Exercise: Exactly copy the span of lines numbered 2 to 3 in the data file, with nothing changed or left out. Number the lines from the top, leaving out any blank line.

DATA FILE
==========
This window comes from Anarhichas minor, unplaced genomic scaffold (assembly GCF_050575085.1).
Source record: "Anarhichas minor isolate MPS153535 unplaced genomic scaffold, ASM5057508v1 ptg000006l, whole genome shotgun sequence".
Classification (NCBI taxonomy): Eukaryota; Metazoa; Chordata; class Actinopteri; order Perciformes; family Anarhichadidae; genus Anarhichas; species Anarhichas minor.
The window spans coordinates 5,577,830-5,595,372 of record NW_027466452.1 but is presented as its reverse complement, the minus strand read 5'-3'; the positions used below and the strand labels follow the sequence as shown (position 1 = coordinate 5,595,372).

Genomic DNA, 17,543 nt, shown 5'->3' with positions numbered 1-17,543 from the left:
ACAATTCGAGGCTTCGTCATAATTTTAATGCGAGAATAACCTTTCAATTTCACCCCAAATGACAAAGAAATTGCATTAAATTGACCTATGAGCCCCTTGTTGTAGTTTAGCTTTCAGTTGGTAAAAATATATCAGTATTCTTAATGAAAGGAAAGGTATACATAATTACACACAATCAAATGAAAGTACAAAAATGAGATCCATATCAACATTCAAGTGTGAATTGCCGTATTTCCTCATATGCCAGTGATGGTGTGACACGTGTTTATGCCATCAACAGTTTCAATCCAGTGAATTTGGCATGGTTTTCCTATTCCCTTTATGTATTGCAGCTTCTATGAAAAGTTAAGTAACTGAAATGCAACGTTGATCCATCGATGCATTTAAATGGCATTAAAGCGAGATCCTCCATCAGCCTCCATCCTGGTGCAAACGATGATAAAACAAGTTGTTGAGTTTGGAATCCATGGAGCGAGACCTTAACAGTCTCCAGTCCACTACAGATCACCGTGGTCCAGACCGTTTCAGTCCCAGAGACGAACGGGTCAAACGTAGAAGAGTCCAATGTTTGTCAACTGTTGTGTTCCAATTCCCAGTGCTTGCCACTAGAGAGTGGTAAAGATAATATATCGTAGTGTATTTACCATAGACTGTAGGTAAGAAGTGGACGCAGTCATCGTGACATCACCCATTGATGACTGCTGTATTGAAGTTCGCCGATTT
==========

Source record: "Anarhichas minor isolate MPS153535 unplaced genomic scaffold, ASM5057508v1 ptg000006l, whole genome shotgun sequence".
Classification (NCBI taxonomy): Eukaryota; Metazoa; Chordata; class Actinopteri; order Perciformes; family Anarhichadidae; genus Anarhichas; species Anarhichas minor.